Skip to content

A Pilgrimage In Britain

screen_shot_2023-07-04_at_5

Editor's note: This was previously published on June 28, 2023, in The Journal Era, a newspaper which serves Central Berrien County in Michigan. Reprinted with permission, this includes new version edits. 


The journey not the arrival matters. —Leonard Woolf

My wife and I just returned from three weeks in Great Britain, including a week spent on a 63-mile pilgrimage with 15 other like-minded walkers. St. Cuthbert’s Way is a trail from Melrose, in southern Scotland, to Lindisfarne on England’s northeast coast. Lindisfarne, also called “Holy Island,” connects to England only at low tide. Saint Aidan founded the Abbey there in 634 AD. Saint Cuthbert, described as “possibly the most venerated saint in England,” was a monk and later its bishop before his death in 687. Eleven years later, when Cuthbert’s body was reburied in a decorated oak coffin, his remains reportedly had not decayed. That news, plus reports of multiple miracles helping some who came to pray at Cuthbert’s shrine, caused people to revere him as a saint. Lindisfarne Abbey soon became the recipient of gifts from grateful pilgrims. Rich abbeys also were a target for Vikings who regularly raided England’s coast. One such raid culminated in the abbey’s destruction in 793, but devoted monks managed to escape with Cuthbert’s casket. Over the next couple years Cuthbert’s remains made their way south including via Cuthbert’s Cave. The monks eventually founded a cathedral—now Durham Cathedral—to house Cuthbert’s remains. The city of Durham grew up around that cathedral. 

So how did we find ourselves on that 63-mile walk? There is background. My wife and I regard travel as a great education and agree with the saying that “not all classrooms have four walls,” so in late 2019 I had asked our grandson what country he would most like to visit. He said “England,” and I responded “let’s go there next summer!” Then COVID-19 hit, wiping out our plans. Last fall I saw Spectrum's announcement about walking the St. Cuthbert’s Way pilgrimage and was immediately enthusiastic. I’ve made several long treks in the past, and I thought this could be part of fulfilling our England trip promise. He was less enthusiastic about the hike, responding (accurately) that “it sounds like a lot of walking,” but we chose to sign up while planning for some additional travel that he might enjoy more. My wife and I walk often, bike sometimes, and go to a gym occasionally, so I was fully confident we could do this. Yes, some days included “a lot of walking,” but having reeled off six miles in two hours more than once, I knew we could handle this. Just walk six miles, take a rest, and then walk some more, right?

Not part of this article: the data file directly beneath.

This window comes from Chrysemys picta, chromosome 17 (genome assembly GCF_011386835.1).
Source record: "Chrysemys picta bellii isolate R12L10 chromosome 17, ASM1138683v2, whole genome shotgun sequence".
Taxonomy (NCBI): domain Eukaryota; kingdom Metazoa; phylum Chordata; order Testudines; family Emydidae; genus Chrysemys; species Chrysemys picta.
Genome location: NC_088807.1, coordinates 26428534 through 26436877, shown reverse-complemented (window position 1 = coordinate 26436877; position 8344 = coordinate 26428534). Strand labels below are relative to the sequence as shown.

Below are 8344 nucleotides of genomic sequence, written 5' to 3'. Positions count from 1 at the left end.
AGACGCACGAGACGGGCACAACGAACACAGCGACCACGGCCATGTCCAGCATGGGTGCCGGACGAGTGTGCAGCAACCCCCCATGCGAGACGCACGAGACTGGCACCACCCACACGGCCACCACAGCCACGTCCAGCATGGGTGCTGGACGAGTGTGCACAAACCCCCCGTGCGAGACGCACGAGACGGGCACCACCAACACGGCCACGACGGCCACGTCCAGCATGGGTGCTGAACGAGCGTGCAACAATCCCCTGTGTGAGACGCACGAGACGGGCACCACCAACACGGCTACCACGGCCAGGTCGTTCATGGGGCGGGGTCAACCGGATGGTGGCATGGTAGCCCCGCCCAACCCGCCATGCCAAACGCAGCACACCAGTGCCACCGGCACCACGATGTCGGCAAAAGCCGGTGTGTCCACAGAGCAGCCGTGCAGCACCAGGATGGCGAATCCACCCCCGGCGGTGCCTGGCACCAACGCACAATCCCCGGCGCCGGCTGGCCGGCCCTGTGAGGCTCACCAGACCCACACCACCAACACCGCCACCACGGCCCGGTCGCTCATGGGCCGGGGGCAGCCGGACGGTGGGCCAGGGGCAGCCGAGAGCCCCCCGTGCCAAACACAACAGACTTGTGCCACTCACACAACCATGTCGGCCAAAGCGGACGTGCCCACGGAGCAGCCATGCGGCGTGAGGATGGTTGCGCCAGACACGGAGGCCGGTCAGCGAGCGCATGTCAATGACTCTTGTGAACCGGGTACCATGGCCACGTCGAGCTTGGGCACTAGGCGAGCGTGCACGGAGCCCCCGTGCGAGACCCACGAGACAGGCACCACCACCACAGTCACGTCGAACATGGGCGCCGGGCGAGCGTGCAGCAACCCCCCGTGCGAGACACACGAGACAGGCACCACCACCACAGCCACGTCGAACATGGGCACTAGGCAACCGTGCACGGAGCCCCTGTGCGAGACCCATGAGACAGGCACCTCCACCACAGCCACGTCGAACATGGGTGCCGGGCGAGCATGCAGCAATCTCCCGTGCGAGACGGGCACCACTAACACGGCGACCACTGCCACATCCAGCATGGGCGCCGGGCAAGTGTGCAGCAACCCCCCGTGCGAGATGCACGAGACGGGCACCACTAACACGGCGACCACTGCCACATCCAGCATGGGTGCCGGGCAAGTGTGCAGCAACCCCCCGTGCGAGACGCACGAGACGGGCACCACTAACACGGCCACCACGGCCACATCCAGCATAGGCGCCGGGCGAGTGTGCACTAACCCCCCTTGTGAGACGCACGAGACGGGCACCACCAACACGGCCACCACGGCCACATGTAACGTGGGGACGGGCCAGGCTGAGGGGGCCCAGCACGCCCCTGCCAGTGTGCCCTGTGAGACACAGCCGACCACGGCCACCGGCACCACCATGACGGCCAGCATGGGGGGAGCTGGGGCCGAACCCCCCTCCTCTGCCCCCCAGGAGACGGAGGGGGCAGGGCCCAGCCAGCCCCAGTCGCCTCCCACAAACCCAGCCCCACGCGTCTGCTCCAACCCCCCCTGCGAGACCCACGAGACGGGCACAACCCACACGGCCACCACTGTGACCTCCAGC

We stopped over in Edinburgh, Scotland, for a couple days before making our way to Melrose. That gave me the chance to buy a couple things I had forgotten to pack (note to self: pack earlier next trip). Once in Melrose the full group enjoyed a pre-pilgrimage dinner and chatted about why we were joining the walk. A pilgrimage can be made as an act of religious devotion, but although we all came from a similar religious background, none of us were making the trip specifically for that reason. Pilgrimages also provide an opportunity to step out of the non-stop busyness of our lives, and to seek a time of quiet and reflection. It can give us a chance to "walk through" issues that we may have on our minds, or it can be simply a time of being rather than always doing. A pilgrimage can be a highly sociable activity, allowing us to enjoy the company of others we meet on the road, as well as giving us a chance to re-energize mentally, physically, and spiritually, while reconnecting with the natural world.